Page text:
In Career mode, players have to win races throughout the city to conquer territories, and then face off against bosses to conquer the first three boroughs. To challenge Darius (Boss of the fourth borough) and win the game, players must defeat the three Bosses in two final races and defeat Darius in a Circuit race and a Canyon Duel. Throughout the game, as the player accumulates territories, the minor crews (Black Hearts and Kings, who drive exotics, Inferno and Los Colibres, who drive muscles, and Rotor 4 and Scorpios, who drive tuners), might attack the player's owned races/territories. The player can then either accept the challenge, and keep the race if they win it, or decline, in which case, the minor crew will automatically retake the race, and the territory if too many races are lost.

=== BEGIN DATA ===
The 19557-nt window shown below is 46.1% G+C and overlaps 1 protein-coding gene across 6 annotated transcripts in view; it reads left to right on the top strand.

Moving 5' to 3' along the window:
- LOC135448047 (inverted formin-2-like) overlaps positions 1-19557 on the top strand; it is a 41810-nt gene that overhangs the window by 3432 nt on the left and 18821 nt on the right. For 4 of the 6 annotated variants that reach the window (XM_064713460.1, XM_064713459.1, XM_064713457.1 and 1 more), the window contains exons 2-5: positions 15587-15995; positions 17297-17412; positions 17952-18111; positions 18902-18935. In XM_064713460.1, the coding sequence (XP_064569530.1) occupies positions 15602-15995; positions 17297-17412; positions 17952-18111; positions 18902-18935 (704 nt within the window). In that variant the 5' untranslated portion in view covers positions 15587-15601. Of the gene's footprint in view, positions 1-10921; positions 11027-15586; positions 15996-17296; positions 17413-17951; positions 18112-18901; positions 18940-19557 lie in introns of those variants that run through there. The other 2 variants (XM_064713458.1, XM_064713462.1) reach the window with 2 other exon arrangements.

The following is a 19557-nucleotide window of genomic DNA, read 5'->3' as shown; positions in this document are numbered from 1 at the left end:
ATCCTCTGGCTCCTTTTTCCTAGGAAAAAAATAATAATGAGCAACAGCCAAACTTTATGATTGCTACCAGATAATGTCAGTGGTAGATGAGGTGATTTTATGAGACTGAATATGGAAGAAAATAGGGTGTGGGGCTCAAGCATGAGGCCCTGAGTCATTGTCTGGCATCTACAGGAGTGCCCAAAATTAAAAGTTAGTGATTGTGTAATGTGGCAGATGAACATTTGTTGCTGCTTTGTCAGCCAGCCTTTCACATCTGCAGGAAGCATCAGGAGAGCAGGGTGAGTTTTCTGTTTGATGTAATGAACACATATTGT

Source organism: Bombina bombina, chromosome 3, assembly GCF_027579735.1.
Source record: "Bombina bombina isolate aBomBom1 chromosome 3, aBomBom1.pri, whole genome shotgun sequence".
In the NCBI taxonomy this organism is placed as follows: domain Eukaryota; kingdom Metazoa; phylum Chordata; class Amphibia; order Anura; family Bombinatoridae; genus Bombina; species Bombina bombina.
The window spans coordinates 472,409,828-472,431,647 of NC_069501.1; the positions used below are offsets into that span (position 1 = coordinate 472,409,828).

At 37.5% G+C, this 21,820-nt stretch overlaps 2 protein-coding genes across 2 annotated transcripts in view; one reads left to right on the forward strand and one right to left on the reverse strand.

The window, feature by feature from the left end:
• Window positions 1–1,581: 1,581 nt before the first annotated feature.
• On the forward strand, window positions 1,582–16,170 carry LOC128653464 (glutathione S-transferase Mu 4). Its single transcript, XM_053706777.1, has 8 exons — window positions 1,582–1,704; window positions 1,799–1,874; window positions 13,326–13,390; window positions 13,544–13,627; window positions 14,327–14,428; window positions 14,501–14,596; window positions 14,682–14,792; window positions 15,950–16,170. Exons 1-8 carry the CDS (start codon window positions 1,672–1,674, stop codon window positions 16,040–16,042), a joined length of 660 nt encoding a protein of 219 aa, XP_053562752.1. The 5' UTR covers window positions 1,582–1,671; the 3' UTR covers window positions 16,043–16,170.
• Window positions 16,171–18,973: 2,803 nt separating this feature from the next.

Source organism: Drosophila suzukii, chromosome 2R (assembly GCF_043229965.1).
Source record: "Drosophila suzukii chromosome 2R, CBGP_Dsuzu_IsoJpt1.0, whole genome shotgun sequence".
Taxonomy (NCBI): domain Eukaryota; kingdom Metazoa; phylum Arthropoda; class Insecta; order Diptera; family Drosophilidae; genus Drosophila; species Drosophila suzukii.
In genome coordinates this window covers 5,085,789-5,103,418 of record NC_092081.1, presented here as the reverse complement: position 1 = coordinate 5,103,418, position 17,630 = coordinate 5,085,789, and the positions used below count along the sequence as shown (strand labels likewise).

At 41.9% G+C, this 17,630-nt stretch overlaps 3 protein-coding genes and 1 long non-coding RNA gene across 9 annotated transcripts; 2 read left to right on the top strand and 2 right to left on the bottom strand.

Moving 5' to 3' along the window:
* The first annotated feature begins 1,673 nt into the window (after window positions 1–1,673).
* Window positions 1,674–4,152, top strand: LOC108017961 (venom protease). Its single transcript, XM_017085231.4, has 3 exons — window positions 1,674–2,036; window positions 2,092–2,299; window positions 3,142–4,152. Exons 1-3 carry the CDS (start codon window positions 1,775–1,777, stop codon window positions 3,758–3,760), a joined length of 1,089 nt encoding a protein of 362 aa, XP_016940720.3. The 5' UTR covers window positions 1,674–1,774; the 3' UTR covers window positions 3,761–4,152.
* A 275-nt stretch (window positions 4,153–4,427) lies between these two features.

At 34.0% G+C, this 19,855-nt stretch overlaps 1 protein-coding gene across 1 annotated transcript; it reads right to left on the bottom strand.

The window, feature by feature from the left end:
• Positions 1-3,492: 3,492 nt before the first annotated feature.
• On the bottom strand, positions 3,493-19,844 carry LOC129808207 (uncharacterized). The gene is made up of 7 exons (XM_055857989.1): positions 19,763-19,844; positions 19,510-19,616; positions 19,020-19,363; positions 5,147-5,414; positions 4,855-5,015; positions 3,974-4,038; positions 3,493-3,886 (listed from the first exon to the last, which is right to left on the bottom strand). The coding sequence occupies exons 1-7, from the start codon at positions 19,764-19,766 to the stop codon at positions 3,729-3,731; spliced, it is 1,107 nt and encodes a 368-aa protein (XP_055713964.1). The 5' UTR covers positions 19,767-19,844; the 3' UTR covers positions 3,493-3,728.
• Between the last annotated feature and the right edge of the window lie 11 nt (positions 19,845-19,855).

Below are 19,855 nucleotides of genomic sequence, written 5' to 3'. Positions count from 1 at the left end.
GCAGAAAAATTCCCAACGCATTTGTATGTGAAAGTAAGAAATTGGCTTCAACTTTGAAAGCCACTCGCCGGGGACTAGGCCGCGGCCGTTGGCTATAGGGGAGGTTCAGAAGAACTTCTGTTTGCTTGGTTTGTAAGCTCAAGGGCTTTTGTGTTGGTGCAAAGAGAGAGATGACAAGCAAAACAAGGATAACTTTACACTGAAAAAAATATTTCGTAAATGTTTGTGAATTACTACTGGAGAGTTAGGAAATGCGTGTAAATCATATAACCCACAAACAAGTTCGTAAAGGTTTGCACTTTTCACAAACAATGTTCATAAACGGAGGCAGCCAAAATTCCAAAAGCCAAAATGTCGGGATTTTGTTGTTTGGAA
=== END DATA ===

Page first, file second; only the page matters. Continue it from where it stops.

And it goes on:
Carbon also features Quick Races modes (including 2 players) and Reward Cards, in which card pieces are won by achievements in and out of Career Mode. Once a card is fully won, new cars, parts, or other features are unlocked. The Challenge Series is a set of 36 events (12 categories with 3 difficulty levels). Finishing a Challenge category also unlocks features.

PursuitsEdit

As with Most Wanted, police is a key mechanic in Carbon. Police chases can break out at any time, including when in Free Roam mode, when racing, or just after a race is completed. However, during a race, the player can not get busted, the police can only impede the players car. The background music and most of the radio dialogue is similar to Most Wanted, with the main difference being the names of locations or streets mentioned during a pursuit. Canyon Races and Checkpoint Races have no risk of police pursuit. As with Most Wanted, there are 5 conditions/heat levels and players should be careful to avoid getting pursued by state or federal authorities. The Collector's Edition features additional heat levels for specific challenge events.